NASA plans a second attempt to launch its new Space Launch System (SLS) moon rocket on Saturday, Sept. 3, five days after technical difficulties thwarted an attempt on Monday, officials said on Tuesday.
Plans call for the 32-story-tall SLS rocket to launch from Cape Canaveral, Florida's Kennedy Space Center, and launch the Orion capsule on a six-week test journey around the moon without any crew members. The U.S. space agency's long-awaited launch would begin the moon-to-Mars Artemis program, which would replace the Apollo moon project of the 1960s and 1970s.
The SLS-inaugural Orion's flight, codenamed Artemis I, is intended to put the 2.6 million kilogram spacecraft through its paces in a demanding demonstration flight that pushes its design boundaries before NASA determines it is safe enough to transport astronauts.
The first Artemis I launch attempt by NASA on Monday was unsuccessful due to a cooling issue with one of the rocket's main-stage engines, which halted the countdown and required a postponement. NASA officials expressed their expectation that those problems would be rectified in time for a launch repeat on Saturday during a news briefing on Tuesday.
At a press conference a day after the first countdown ended with the flight being scrubbed, NASA officials said Monday's experience was instructive in troubleshooting some issues and that further issues may be worked out during a second launch attempt.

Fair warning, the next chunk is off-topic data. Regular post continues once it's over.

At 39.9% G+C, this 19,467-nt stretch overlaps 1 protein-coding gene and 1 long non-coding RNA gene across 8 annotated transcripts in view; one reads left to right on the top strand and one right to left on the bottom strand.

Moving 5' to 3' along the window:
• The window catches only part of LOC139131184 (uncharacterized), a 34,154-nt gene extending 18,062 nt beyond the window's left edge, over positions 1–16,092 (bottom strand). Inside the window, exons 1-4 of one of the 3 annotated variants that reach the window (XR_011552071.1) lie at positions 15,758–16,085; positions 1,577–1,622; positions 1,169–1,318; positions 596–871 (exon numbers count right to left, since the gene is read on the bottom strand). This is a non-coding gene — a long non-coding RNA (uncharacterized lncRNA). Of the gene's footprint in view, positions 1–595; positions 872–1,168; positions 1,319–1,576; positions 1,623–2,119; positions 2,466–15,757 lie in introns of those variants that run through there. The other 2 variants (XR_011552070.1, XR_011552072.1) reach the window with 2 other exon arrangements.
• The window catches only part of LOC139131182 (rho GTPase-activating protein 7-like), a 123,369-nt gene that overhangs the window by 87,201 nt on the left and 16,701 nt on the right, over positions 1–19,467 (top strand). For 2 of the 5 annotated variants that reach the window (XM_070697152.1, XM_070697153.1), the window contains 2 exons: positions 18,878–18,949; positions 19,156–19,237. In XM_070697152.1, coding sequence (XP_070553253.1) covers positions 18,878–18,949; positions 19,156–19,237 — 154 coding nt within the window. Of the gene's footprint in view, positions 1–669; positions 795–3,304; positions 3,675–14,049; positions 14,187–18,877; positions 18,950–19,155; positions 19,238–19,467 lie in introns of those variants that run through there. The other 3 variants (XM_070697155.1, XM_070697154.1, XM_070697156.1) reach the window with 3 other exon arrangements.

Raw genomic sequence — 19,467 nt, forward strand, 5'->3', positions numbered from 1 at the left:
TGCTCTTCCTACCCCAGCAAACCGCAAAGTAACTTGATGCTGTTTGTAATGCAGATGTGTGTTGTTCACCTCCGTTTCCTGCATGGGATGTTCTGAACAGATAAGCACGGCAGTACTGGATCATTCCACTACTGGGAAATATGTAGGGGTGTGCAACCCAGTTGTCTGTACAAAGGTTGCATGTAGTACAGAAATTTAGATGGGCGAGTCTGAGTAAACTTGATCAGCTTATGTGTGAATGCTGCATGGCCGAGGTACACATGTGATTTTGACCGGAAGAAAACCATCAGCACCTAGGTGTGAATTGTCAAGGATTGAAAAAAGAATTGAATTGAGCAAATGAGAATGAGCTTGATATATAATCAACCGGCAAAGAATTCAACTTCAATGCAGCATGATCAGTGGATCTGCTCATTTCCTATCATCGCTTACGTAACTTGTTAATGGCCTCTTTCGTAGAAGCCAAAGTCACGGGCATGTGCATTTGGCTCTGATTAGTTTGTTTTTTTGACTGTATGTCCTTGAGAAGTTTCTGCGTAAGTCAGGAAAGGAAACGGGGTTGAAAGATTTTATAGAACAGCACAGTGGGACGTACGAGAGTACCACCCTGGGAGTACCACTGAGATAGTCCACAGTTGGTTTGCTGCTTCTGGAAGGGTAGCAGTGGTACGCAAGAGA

Artemis, named after the goddess who was Apollo's twin sister in Greek mythology, aims to return people to the moon's surface as soon as 2025, however many analysts predict that the time frame will be pushed back a few years.
NASA plans to send the first woman and person of color to the Moon with the Artemis missions, which will use cutting-edge technology to study more of the lunar surface than ever before. "We will collaborate with commercial and international partners and establish the first long-term presence on the Moon," NASA said.
Artemis is also enlisting commercial and international assistance to eventually create a long-term lunar outpost as a stepping stone to even more ambitious human missions to Mars, a goal NASA officials believe will likely take until the late 2030s to complete. However, NASA still has a long way to go, beginning with bringing the SLS-Orion rocket into space.
Both the Gateway in lunar orbit and an Artemis Base Camp will be constructed by NASA. These components will enable our robots and astronauts to undertake more scientific research and more exploration than ever before.